All in all an interesting evening and wonderful introduction to Wagner for me the newbie to opera.

UPDATE: Mark Swed of the LA Times gave a positive review of the event.

Excerpt:

You have to admire the sheer audacity of John Mauceri's programming the third act of Wagner's "Gotterdammerung" (The Twilight of the Gods) in such a setting. The conductor was loaned the Los Angeles Philharmonic for the occasion, in place of his own Hollywood Bowl Orchestra. Leading Wagnerian singers were engaged. And Christine Brewer, the young soprano who made a vivid impression as Isolde in the Philharmonic's "Tristan Project" last season, confirmed Sunday that she is well on her way to becoming the Brunnhilde of choice. But what a concept - some poached salmon, a good Riesling, brownies and then the end of the world!

Monday, July 11, 2005

LA Dining: Pistachio Grill

My latest dining report is up.

Check out:

Pistachio Grill
8560 Wilshire Blvd.
Beverly Hills, CA 90211
310-854-1020 (tele)
310-854-1080 (fax)

Cross street Stanley between La Cienega and Robertson.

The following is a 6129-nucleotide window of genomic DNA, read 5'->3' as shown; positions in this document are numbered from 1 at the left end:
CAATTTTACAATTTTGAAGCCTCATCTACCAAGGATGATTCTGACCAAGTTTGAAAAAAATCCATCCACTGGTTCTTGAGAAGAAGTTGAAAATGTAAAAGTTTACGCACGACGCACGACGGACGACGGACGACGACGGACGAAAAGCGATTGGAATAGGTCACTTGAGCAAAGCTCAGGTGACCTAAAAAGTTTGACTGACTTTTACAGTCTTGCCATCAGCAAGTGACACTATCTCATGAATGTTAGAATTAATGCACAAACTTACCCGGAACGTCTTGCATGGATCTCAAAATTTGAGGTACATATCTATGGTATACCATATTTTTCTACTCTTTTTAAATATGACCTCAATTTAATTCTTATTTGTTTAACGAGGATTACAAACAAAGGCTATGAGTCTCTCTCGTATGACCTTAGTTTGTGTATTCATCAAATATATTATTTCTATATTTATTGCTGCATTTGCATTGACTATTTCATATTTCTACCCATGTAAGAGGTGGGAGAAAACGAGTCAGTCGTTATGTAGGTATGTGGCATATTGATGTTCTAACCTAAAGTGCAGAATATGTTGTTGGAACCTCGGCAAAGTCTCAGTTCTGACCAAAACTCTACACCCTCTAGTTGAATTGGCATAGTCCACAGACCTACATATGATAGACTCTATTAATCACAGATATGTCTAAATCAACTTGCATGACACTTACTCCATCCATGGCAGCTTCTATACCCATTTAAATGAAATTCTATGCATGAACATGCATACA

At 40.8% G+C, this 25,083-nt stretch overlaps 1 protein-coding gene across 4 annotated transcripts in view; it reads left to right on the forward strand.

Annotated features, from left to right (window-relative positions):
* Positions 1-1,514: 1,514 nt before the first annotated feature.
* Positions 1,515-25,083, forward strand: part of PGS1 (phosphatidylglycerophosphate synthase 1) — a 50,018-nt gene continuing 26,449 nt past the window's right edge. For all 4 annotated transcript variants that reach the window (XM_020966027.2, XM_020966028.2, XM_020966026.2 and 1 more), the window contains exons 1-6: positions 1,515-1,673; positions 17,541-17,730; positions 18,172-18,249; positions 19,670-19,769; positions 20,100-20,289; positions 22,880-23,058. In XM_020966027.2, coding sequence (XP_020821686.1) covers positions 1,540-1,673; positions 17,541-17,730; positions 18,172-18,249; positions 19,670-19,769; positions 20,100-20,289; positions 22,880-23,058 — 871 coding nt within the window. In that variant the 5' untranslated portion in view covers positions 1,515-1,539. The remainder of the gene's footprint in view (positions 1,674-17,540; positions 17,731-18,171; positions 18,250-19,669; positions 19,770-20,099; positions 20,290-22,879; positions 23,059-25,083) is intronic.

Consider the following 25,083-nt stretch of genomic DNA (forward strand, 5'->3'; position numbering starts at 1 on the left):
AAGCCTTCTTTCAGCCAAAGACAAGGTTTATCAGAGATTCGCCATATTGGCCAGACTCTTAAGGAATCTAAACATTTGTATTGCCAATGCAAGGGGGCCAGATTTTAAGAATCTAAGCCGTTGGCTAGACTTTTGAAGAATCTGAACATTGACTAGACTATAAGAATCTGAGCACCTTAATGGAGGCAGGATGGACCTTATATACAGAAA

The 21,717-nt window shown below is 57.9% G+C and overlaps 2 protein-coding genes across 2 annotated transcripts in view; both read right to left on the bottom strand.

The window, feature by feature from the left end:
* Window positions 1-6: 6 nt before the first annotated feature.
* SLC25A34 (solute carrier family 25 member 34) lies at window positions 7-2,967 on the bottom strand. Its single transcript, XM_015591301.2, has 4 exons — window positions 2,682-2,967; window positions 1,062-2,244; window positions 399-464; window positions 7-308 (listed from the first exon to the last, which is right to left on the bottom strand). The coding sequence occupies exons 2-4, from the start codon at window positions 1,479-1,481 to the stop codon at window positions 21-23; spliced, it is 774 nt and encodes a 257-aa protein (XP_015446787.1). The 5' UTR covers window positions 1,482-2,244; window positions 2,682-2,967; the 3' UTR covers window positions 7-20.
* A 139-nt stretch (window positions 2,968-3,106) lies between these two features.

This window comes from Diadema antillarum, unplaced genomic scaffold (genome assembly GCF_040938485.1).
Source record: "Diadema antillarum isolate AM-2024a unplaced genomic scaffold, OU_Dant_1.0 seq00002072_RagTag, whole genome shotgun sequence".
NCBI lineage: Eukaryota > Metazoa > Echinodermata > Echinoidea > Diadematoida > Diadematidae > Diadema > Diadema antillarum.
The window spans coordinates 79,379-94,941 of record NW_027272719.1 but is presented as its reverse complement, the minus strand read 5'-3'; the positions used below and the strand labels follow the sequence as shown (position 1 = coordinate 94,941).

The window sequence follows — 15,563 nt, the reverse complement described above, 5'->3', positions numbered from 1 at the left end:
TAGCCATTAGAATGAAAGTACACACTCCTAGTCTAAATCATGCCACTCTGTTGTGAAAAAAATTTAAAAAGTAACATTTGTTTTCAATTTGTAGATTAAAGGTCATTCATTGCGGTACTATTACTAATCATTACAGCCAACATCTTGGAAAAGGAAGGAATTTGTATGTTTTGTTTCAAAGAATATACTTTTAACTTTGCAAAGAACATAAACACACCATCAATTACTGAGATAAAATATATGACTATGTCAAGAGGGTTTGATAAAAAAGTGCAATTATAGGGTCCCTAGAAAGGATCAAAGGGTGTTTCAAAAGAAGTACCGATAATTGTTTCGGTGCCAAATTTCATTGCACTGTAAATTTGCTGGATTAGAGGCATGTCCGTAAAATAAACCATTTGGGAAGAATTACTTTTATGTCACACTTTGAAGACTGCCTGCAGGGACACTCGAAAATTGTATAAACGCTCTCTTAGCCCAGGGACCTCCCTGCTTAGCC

UPDATE: Dine and dish #3 is up over at Sarah's The Delicious Life. My post on Pistachio Grill is one of the items in the collection of food posts from all over.

Friday, July 08, 2005

SCOTUS openings

This isn't one those "blawgs" (legal blogs) but that doesn't mean I can't do my own speculating!

Fox News says Rehnquist will probably retire.

Certainly, with his health issues and the rampant rumors floating around, it is probably likely. As they say, if there is smoke there is probably fire.

Bush 43 will have two nominations to make. Will he go for two jurists with solid center-right credentials?

Given how Bush stuck it out with his Appeals Court nominees, I would think so. Also since that "Gang of 14" deal might fray apart, the fight over the SCOTUS nominees will bring up the whole filibuster thing again. Certainly, from the noises coming out of the Democrat camp, a filibuster is likely. In which case, Bush might as well swing for the fences if the battle is going to be that contested anyway.

I would think the only way a filibuster is avoided is if some of the Democrat members of the "Gang of 14" were to quietly float the names of people they wouldn't filibuster.

Hugh Hewitt on his radio show seems to like Garza and Luttig.

CNN has a tab for potential nominees.

Garza's description on CNN.com:

Many court watchers believe Bush is likely to nominate a Hispanic as the next Supreme Court justice. If Attorney General Alberto Gonzales is not nominated, then Garza could be the pick. Garza is a solid conservative known to strongly oppose Roe v. Wade. Born in 1947 and a former U.S. Marine captain, he was appointed to the 5th U.S. Circuit Court of Appeals by the president's father in 1991. He also was a finalist for the Supreme Court seat that went to Clarence Thomas.

Luttig's description on CNN.com: